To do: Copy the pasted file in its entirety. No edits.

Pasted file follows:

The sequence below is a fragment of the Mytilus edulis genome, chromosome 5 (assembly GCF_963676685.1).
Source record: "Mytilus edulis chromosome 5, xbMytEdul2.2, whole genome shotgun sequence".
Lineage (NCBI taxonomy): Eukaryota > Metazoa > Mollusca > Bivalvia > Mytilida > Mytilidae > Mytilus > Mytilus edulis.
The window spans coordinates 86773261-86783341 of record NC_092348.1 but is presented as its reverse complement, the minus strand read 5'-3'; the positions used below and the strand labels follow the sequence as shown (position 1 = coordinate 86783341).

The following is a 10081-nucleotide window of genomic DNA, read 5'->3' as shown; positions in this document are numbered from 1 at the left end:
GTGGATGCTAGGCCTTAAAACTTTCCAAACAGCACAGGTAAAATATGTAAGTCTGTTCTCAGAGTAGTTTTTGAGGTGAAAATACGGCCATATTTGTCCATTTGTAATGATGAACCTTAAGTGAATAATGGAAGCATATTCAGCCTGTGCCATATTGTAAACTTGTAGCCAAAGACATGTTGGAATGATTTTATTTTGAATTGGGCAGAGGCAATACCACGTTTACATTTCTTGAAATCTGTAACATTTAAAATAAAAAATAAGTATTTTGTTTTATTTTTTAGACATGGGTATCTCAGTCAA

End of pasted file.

The sequence below is a fragment of the Mytilus edulis genome, chromosome 5 (assembly GCF_963676685.1).
Source record: "Mytilus edulis chromosome 5, xbMytEdul2.2, whole genome shotgun sequence".
Lineage (NCBI taxonomy): Eukaryota > Metazoa > Mollusca > Bivalvia > Mytilida > Mytilidae > Mytilus > Mytilus edulis.
The window spans coordinates 86773261-86783341 of record NC_092348.1 but is presented as its reverse complement, the minus strand read 5'-3'; the positions used below and the strand labels follow the sequence as shown (position 1 = coordinate 86783341).

The following is a 10081-nucleotide window of genomic DNA, read 5'->3' as shown; positions in this document are numbered from 1 at the left end:
GTGGATGCTAGGCCTTAAAACTTTCCAAACAGCACAGGTAAAATATGTAAGTCTGTTCTCAGAGTAGTTTTTGAGGTGAAAATACGGCCATATTTGTCCATTTGTAATGATGAACCTTAAGTGAATAATGGAAGCATATTCAGCCTGTGCCATATTGTAAACTTGTAGCCAAAGACATGTTGGAATGATTTTATTTTGAATTGGGCAGAGGCAATACCACGTTTACATTTCTTGAAATCTGTAACATTTAAAATAAAAAATAAGTATTTTGTTTTATTTTTTAGACATGGGTATCTCAGTCAA